Toccata forces: Organ
published by: Fand Music Press
In April 2008 a performance by Robert Quinney of this work was released on Hyperion CDA 67680 [The Feast of the Ascension at Westminster Abbey]. The work has been broadcast many times on BBC Radio Three and performed in the UK, the USA and the Czech Republic. This work is no longer available from Fand Music Press. Enquiries should be addressed direct to the composer’s agent: Val@choralconnections.com .
A performance of the Toccata by the British organist and composer Matthew Martin can be heard here:
The Toccata originated as a very much shorter piece, written –it must be admitted –under some duresse for a wedding (and a very limited instrument). Only a year earlier I had completed the Passion Symphony Christus for organ solo, which plays for over two hours, and it had therefore seemed reasonable to assume that I had said my piece in terms of the organ for some time to come. However, later freedom from the constraints of the wedding organ caused the ‘embryo’ toccata to take on a more willing life of its own, resulting eventually in the present, much expanded work, which perhaps understandably revisits some of the rhythmic features of Christus but generally lends them a more straightforward air of optimism. The Toccata opens with a broad introduction consisting of a declamatory statement followed by a quieter passage. The dynamic level suddenly escalates to launch the toccata ‘proper’ (originally the opening of the piece). A rhapsodic exposition, making much use of irregular or ‘additive’ rhythms, leads to a more melodious secondary subject which shares its material with the introduction. Subsequent free development leads through a series of rhythmic paragraphs, sometimes punctuated by brief silences, to an energetic recapitulation. The second subject is heard again in the pedal part beneath fairly conventional toccata figuration before a headlong coda. Despite a mildly idiosyncratic approach to tonality and chromatic harmony, the style allows the listener to feel B minor as the prevailing tonic key in the toccata ‘proper’. However, the conclusion reveals the introduction’s hints of competing F sharp to have been significant, and the piece ends on an unequivocal chord of F sharp major, like its more imposing cousin, Christus. In its definitive form the Toccata received its first London performance from Gerard Brooks, and has been played widely since in the U.K., the U.S.A. and the Czech Republic by Jeremy Filsell, Graham Barber, Robert Quinney and a number of other distinguished organists.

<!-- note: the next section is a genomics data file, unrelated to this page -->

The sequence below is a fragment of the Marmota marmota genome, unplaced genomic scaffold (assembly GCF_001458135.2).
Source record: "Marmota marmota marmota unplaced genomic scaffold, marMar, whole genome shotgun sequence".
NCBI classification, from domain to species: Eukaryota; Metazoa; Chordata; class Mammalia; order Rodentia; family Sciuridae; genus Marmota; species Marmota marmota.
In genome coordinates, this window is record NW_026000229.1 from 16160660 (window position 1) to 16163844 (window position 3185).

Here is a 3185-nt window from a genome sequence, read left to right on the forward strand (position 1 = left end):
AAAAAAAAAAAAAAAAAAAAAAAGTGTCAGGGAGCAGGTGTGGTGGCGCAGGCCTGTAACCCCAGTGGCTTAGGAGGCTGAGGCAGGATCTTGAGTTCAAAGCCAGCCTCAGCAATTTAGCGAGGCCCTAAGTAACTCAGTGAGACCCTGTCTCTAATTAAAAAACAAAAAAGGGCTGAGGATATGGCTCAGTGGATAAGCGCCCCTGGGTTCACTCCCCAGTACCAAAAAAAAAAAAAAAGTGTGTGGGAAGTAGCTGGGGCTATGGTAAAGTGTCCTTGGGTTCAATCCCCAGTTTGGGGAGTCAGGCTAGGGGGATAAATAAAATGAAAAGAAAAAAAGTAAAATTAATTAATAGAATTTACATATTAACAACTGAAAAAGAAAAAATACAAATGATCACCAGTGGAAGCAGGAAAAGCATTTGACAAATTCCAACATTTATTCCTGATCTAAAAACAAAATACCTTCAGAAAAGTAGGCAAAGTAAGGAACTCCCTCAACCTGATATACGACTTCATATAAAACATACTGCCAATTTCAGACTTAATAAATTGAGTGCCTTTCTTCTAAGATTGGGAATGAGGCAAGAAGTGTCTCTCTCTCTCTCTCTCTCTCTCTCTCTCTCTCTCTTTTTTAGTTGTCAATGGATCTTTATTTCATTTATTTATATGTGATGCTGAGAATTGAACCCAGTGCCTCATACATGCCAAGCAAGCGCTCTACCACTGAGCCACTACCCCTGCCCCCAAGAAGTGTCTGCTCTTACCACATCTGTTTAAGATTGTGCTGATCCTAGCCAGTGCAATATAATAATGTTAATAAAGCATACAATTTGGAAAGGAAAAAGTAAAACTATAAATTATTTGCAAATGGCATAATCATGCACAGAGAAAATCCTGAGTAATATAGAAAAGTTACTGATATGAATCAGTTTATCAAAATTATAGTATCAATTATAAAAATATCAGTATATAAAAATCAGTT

…I have no doubt that it is one of the major compositions for the organ by a British composer from the latter half of the 20th century. It is a magnificent composition. …Apart from the self-evident musical rewards for the organist, any audience will be thrilled and uplifted by a committed account of this work.The final part of the Toccata, as it moves majestically to the dazzling F sharp major concluding cadential bars, make this masterly score a ‘must-investigate’ work for the aspiring virtuoso. Robert Matthew-Walker, The Organ, February-April 2015 (Edition 371) …Francis Pott’s brilliant Toccata for organ, played with assured virtuosity by Robert Quinney… Gramophone, 2008 This close-your-eyes and you’re there service is almost matter-of-fact in its excellence … it’s good to see that English cathedral music is still intact: its future is represented by Francis Pott’s Toccata, commandingly played by Robert Quinney, which rounds off a truly feel-good recording for cathedral music fans. Choir & Organ, 2008 Mosaici di Ravenna intelligently accommodates [aspects of] the harmonic language of Carl Nielsen while paying atmospheric tribute to two churches in northern Italy. Toccata finds Pott in idiosyncratic but absorbing mood. Michael Quinn, Choir & Organ, May-June 2018.